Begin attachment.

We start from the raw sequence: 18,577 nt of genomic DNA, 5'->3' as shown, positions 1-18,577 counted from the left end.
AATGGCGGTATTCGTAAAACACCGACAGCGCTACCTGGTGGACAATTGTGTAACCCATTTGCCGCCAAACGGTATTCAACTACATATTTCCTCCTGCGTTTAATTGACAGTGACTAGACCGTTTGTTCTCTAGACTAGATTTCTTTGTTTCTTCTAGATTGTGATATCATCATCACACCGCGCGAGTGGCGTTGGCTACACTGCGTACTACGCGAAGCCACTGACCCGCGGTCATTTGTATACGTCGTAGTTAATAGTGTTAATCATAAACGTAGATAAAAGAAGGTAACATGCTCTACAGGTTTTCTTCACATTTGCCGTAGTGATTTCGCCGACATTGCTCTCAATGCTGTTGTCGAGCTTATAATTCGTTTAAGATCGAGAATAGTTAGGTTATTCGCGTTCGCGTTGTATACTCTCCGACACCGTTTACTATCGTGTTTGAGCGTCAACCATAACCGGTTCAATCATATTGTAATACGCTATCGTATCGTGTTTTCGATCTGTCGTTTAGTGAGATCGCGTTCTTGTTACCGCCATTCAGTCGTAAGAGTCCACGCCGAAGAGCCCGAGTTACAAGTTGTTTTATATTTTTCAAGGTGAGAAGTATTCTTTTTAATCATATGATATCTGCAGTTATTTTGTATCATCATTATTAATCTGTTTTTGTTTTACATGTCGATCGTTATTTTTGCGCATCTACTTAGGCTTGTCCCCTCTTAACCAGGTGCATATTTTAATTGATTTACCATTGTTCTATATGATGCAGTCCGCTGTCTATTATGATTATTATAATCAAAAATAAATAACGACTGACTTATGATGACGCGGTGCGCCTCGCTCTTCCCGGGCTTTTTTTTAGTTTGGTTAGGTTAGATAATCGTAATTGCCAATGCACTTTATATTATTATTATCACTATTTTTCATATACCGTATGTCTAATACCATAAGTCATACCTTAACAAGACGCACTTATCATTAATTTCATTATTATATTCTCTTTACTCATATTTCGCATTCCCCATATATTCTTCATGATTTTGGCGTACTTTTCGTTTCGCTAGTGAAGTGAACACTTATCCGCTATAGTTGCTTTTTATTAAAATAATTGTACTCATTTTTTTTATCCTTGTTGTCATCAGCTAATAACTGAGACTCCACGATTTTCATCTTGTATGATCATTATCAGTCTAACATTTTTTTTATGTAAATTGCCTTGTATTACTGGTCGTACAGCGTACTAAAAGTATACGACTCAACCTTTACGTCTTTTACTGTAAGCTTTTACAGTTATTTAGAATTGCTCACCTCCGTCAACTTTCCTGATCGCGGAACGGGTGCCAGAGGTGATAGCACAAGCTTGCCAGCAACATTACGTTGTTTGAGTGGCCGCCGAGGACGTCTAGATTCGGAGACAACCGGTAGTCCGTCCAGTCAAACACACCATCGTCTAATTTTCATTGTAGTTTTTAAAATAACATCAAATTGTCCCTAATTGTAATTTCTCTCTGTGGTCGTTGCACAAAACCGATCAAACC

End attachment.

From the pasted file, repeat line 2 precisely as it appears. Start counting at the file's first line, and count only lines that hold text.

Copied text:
AATGGCGGTATTCGTAAAACACCGACAGCGCTACCTGGTGGACAATTGTGTAACCCATTTGCCGCCAAACGGTATTCAACTACATATTTCCTCCTGCGTTTAATTGACAGTGACTAGACCGTTTGTTCTCTAGACTAGATTTCTTTGTTTCTTCTAGATTGTGATATCATCATCACACCGCGCGAGTGGCGTTGGCTACACTGCGTACTACGCGAAGCCACTGACCCGCGGTCATTTGTATACGTCGTAGTTAATAGTGTTAATCATAAACGTAGATAAAAGAAGGTAACATGCTCTACAGGTTTTCTTCACATTTGCCGTAGTGATTTCGCCGACATTGCTCTCAATGCTGTTGTCGAGCTTATAATTCGTTTAAGATCGAGAATAGTTAGGTTATTCGCGTTCGCGTTGTATACTCTCCGACACCGTTTACTATCGTGTTTGAGCGTCAACCATAACCGGTTCAATCATATTGTAATACGCTATCGTATCGTGTTTTCGATCTGTCGTTTAGTGAGATCGCGTTCTTGTTACCGCCATTCAGTCGTAAGAGTCCACGCCGAAGAGCCCGAGTTACAAGTTGTTTTATATTTTTCAAGGTGAGAAGTATTCTTTTTAATCATATGATATCTGCAGTTATTTTGTATCATCATTATTAATCTGTTTTTGTTTTACATGTCGATCGTTATTTTTGCGCATCTACTTAGGCTTGTCCCCTCTTAACCAGGTGCATATTTTAATTGATTTACCATTGTTCTATATGATGCAGTCCGCTGTCTATTATGATTATTATAATCAAAAATAAATAACGACTGACTTATGATGACGCGGTGCGCCTCGCTCTTCCCGGGCTTTTTTTTAGTTTGGTTAGGTTAGATAATCGTAATTGCCAATGCACTTTATATTATTATTATCACTATTTTTCATATACCGTATGTCTAATACCATAAGTCATACCTTAACAAGACGCACTTATCATTAATTTCATTATTATATTCTCTTTACTCATATTTCGCATTCCCCATATATTCTTCATGATTTTGGCGTACTTTTCGTTTCGCTAGTGAAGTGAACACTTATCCGCTATAGTTGCTTTTTATTAAAATAATTGTACTCATTTTTTTTATCCTTGTTGTCATCAGCTAATAACTGAGACTCCACGATTTTCATCTTGTATGATCATTATCAGTCTAACATTTTTTTTATGTAAATTGCCTTGTATTACTGGTCGTACAGCGTACTAAAAGTATACGACTCAACCTTTACGTCTTTTACTGTAAGCTTTTACAGTTATTTAGAATTGCTCACCTCCGTCAACTTTCCTGATCGCGGAACGGGTGCCAGAGGTGATAGCACAAGCTTGCCAGCAACATTACGTTGTTTGAGTGGCCGCCGAGGACGTCTAGATTCGGAGACAACCGGTAGTCCGTCCAGTCAAACACACCATCGTCTAATTTTCATTGTAGTTTTTAAAATAACATCAAATTGTCCCTAATTGTAATTTCTCTCTGTGGTCGTTGCACAAAACCGATCAAACC